What does this mean for your estate plan?
I spent this morning in court on a final adoption hearing. Second-parent adoptions were first authorized in Colorado in 2008 and provided a way for same-sex couples to legally adopt one another’s children. Adoptions are typically happy occasions. Unfortunately, the process was more burdensome for my clients than it should have been and felt humiliating and demeaning. The partner, for example, had to be interviewed by a social worker, submit to a home study and take parenting classes. None of these steps are required in a step-parent adoption.
This impact on families is what drove the United States Supreme Court on June 26, 2013 in U.S. v. Windsor, 133 S.Ct. 2675 (U.S. 2013), to find that § 3 of the federal Defense of Marriage Act (“DOMA”), which defines “marriage” and “spouse” as excluding same-sex partners, is unconstitutional. The Court reasoned:
The differentiation demeans the couple, whose moral and sexual choices the Constitution protects. . . and whose relationship the State has sought to dignify. And it humiliates tens of thousands of children now being raised by same-sex couples. The law in question makes it even more difficult for the children to understand the integrity and closeness of their own family and its concord with other families in their community and in their daily lives.
Id. at 2694. Following Windsor, partners married in jurisdictions recognizing same-sex marriage are eligible for a broad range of federal benefits which touch on married and family life, including the ability to claim the federal estate tax exemption for surviving spouses, and Social Security survivor benefits.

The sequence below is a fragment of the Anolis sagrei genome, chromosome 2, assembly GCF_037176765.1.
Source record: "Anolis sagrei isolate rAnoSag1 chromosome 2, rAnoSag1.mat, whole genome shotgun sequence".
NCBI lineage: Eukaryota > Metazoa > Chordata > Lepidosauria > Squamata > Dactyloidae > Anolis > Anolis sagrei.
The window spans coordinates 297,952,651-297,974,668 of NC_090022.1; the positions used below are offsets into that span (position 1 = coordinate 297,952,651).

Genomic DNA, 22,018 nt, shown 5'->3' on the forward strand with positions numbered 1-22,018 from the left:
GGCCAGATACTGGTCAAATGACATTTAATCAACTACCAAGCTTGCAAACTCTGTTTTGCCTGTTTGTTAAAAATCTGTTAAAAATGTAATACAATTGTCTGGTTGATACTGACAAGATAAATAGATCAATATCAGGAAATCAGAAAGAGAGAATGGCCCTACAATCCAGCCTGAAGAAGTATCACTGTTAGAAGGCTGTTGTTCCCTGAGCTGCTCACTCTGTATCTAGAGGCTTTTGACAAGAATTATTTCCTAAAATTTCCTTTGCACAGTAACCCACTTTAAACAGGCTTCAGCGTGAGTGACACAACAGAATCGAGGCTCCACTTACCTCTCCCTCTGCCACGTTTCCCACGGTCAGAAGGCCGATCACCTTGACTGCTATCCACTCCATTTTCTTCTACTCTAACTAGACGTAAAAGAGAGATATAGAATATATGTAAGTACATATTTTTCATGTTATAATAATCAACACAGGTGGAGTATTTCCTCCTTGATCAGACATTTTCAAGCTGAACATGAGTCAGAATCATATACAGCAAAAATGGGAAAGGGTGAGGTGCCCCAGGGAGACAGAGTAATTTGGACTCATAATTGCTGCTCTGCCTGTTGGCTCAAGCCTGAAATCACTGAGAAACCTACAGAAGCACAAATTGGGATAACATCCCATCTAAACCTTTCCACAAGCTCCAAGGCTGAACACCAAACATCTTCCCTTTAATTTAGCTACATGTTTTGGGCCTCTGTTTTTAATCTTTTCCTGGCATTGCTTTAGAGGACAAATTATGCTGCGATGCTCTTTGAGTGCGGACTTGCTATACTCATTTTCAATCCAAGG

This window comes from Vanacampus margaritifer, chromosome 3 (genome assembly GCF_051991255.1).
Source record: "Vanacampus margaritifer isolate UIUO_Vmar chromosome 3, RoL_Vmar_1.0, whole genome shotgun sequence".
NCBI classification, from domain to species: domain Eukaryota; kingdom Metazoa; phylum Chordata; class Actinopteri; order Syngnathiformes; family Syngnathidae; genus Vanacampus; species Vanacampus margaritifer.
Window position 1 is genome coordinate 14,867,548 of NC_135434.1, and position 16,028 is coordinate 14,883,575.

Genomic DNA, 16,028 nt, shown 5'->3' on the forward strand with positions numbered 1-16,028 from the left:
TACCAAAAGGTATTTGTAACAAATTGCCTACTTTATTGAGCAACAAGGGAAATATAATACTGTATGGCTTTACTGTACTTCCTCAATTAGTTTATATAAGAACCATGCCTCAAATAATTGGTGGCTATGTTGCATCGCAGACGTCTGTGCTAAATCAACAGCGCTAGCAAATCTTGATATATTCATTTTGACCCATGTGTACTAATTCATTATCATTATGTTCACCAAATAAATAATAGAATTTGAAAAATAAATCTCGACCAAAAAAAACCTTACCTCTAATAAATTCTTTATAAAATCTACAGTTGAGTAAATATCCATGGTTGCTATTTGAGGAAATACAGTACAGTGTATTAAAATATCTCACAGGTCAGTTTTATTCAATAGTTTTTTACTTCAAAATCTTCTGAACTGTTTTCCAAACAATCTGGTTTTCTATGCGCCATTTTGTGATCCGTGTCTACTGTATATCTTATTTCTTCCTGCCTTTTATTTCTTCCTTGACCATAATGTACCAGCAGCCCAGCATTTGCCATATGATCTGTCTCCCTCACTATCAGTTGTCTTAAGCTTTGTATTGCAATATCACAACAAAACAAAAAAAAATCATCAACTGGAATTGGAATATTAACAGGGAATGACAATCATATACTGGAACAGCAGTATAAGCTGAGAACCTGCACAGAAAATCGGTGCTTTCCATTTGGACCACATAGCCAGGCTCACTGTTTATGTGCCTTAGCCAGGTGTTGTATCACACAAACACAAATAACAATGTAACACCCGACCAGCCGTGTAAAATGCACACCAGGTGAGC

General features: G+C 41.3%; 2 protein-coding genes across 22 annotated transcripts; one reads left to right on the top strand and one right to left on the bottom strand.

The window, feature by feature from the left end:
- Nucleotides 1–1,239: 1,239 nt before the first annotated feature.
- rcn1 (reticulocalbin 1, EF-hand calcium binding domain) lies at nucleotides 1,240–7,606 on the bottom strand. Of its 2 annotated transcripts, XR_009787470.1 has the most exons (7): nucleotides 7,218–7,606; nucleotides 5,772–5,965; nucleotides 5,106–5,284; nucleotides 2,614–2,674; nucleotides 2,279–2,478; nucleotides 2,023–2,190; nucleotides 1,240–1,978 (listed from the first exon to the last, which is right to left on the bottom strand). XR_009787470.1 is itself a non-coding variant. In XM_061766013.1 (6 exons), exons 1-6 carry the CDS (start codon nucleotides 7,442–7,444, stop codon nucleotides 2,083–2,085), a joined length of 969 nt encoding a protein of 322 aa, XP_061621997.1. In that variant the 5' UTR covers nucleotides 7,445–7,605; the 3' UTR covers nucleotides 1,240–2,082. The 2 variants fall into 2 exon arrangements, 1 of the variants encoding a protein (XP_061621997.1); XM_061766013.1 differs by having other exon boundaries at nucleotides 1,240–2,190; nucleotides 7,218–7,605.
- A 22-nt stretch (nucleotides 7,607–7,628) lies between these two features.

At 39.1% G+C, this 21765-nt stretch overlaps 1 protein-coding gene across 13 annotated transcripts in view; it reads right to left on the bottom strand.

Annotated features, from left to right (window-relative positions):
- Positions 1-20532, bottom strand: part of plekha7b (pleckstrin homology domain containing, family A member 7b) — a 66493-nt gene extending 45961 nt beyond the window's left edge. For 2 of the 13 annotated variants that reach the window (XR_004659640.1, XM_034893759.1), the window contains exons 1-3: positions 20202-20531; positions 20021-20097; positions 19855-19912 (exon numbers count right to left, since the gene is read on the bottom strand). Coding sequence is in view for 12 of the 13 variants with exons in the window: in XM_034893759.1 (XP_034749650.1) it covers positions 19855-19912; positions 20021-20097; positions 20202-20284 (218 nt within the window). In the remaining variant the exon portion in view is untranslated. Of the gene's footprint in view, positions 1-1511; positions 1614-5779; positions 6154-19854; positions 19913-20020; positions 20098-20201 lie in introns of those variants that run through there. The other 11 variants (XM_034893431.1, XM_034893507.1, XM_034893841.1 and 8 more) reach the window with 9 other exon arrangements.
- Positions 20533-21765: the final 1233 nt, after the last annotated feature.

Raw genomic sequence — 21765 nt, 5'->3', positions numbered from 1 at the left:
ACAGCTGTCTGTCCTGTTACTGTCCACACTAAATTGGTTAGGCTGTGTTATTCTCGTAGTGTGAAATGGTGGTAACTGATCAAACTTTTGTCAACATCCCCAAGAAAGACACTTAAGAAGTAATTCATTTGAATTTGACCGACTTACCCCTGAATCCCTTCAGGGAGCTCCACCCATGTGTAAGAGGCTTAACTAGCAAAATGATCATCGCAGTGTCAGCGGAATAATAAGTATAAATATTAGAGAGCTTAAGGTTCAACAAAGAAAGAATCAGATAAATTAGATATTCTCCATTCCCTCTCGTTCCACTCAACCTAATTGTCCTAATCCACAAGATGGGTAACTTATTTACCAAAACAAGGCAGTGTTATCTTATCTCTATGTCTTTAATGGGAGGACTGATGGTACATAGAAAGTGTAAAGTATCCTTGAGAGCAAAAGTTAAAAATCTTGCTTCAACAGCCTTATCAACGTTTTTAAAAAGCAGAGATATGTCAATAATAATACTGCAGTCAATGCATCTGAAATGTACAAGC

Unfortunately, the Colorado Constitution still defines marriage as “[o]nly a union of one man and one woman.” Colo. Const. art. II, § 31. The Colorado Civil Union Act (“Act) became effective May 1, 2013. Partners in a Colorado civil union have many of the same rights as married couples, but remain unable to take advantage of federal benefits following Windsor. Further, it is unclear whether federal benefits will be based on the state of celebration, or state of domicile. Colorado now recognizes civil unions formalized in other states, however, same-sex marriages solemnized outside Colorado will be considered only civil unions in our state.
Colorado civil unions and the overruling of DOMA are progress for nontraditional families. However, estate planning remains critical for those who want to provide in a private and thoughtful way for the orderly succession of ownership of their property and for the care and support of their children. Estate planning is especially important to nontraditional couples who (1) have taxable estates either singly or together; (2) own property in other states; (3) wish to protect children and family members; (4) wish to benefit favorite charities; and (5) wish to provide for the survivor of them. Federal estate tax laws that rely on marital exemption amounts, portability, or other benefits tied to marriage do not apply to civil unions.
If you own property in other states, it is important to remember that those states may not recognize a civil union. Although you are protected through the laws of intestacy for real property owned in Colorado, you would be subject to another state’s laws for real property located in that state. Properly drafted estate planning documents will ensure that your wishes are followed, regardless of the jurisdictions in which you own property.
The same is true for medical authorizations. While Colorado recognizes the right of partners to a civil union to be present in hospital rooms and make decisions on behalf of your partner, other jurisdictions may exclude you from your partner and the decision making process. Properly drafted medical powers of attorney can help ensure you are treated fairly in other jurisdictions.
Contact our Denver estate planning attorneys today if you would like to learn more about how Colorado civil unions and the overruling of DOMA impact your estate planning goals.